Of all golf pleadings, the one that rings most often, and loudest, is increasing clubhead speed. “Just ten more yards. That’s all I ask, dear God, just ten more yards…Oh, and by the way…in the fairway.” After all, what golfer doesn’t want to hit it farther, and, hopefully, straighter. YouTube is saturated with advice on how to do so, ranging from better hip rotation, to coiling the shoulders more, to more efficient weight shift, to increasing lag, to faster leg action, to building core strength, to lifting the left heel, to keeping the left heel flat on the ground, to supinating the right hand, to supinating the left forearm. All of this advice certainly keeps teaching pros in business but does nothing to simplify a daunting game.
I’ve also heard it said that to increase clubhead speed go to the gym and pump some iron. And that is not altogether inaccurate. Having been through, and so far survived, cancer via chemotherapy, I found that I lost about 30-40 yards on my drive and about two clubs for the irons. But going to the gym as part of my recovery doing both aerobic and anaerobic exercises has helped restore some body mass and muscle. So I decided to experiment a bit with that loss of distance in my golf game.
Very simply, to increase clubhead speed, I began to swing harder and faster, concentrating on my arms to do the job. Same basic swing for woods and irons with ball position being the variable. Having played this game since I was a kid, the rest of my body seemed to know its role in the sequence of things. The hips rotated, helping shift the weight forward as they then got out of the way. The legs helped in that weight shift. And the shoulders and large back muscles turned and coiled to the top of the backswing (more limited now with age and infirmity). But the arms actually did the swinging. I tried swinging them as fast as I could while achieving solid contact, dialing back some when the contact was iffy. Sure enough, almost immediately, and to my relief, I began to see a return to the distance I was used to.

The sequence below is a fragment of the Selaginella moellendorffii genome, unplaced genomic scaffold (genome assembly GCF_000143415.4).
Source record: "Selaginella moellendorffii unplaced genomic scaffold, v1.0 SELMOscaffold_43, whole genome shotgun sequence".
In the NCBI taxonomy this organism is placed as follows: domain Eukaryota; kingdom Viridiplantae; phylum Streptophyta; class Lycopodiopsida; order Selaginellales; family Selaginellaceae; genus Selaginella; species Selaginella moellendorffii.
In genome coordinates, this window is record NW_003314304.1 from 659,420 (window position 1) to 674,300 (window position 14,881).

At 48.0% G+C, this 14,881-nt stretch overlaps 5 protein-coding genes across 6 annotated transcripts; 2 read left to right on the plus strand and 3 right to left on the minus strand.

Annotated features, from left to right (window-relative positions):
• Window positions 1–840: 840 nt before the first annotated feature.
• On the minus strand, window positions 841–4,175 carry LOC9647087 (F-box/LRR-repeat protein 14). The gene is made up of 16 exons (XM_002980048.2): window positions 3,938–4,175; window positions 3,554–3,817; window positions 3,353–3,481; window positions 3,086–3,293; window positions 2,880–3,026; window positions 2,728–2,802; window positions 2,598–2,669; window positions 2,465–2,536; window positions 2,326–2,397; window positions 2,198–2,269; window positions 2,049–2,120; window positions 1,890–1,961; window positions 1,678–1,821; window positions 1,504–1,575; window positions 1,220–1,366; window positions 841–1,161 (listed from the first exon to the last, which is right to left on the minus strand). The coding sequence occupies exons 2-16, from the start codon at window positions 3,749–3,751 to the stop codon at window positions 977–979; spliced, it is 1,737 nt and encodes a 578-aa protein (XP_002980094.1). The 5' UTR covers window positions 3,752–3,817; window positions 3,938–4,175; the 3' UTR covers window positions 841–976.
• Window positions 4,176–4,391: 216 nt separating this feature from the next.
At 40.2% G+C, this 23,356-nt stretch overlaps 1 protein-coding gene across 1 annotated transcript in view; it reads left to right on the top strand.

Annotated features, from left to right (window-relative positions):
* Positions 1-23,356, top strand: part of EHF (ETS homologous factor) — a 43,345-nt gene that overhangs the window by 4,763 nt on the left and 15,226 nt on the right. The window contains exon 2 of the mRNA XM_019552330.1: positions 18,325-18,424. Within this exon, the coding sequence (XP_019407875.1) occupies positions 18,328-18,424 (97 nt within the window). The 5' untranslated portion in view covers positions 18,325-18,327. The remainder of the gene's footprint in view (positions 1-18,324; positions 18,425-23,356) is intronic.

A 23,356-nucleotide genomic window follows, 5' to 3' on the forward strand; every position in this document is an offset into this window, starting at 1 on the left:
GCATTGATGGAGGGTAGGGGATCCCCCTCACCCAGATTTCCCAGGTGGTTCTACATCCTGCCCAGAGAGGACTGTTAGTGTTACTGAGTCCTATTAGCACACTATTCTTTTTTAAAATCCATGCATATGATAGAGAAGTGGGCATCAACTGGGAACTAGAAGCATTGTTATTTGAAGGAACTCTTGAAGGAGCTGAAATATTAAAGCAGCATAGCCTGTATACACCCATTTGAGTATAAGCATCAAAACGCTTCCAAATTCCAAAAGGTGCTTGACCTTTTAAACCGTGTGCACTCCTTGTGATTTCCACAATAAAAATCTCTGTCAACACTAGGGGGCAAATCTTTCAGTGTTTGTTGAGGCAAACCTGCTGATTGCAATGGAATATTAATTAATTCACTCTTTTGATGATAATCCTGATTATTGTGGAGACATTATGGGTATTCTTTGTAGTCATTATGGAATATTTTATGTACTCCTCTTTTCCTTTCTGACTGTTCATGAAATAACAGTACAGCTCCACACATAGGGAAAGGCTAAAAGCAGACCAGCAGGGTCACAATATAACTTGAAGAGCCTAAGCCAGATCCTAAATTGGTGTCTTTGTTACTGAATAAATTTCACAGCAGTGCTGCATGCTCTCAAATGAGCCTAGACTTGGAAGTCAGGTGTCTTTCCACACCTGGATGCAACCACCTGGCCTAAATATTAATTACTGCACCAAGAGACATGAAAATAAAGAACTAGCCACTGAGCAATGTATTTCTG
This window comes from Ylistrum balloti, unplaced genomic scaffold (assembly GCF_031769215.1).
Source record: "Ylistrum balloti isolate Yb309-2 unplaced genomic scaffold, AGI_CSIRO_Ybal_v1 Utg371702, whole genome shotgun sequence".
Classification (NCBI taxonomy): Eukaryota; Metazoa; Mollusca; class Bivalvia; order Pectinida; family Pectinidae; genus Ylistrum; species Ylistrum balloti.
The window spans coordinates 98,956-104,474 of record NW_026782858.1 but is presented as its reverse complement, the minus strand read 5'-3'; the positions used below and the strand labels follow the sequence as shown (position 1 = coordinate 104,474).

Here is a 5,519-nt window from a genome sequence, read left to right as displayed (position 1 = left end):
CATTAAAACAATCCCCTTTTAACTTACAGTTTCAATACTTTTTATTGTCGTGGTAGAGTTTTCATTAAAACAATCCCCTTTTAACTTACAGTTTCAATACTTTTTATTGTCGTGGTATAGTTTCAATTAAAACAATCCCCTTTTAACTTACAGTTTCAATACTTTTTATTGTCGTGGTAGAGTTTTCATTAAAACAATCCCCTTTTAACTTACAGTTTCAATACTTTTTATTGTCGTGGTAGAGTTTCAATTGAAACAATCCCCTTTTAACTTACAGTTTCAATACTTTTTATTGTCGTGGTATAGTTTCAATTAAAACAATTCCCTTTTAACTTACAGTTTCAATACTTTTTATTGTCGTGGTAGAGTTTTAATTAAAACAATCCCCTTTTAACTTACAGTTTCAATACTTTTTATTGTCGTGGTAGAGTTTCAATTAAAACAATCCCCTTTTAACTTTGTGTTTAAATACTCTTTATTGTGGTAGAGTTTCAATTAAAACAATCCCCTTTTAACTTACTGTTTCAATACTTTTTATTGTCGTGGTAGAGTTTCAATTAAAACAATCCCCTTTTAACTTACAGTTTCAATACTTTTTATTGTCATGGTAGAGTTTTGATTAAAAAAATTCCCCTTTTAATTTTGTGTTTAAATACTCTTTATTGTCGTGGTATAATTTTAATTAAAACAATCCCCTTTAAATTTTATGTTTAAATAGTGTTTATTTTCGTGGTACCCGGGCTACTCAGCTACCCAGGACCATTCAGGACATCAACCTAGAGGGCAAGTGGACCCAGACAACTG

On the downside, I tired more easily from expending more energy on each shot. But continued exercise at the gym should eventually alleviate that. Curiously, swinging harder also seemed to facilitate squaring up the clubface at impact, possibly through better timing. I’m not completely sure why this happened but suspect it had something to do with the speed of hip rotation in relation to the arms approaching the impact zone. I’ll return to the drawing board on that one and get back to you.
Anyway, what I liked about all this was how much simpler this made the mechanics of my swing, decreasing swing thoughts while increasing distance and quality of contact. Of course, consistency is key which I expect will increase–I hope–with added confidence through practice and on-course play.
Will this approach work for you? If it’s added distance you’re looking for, give it a try.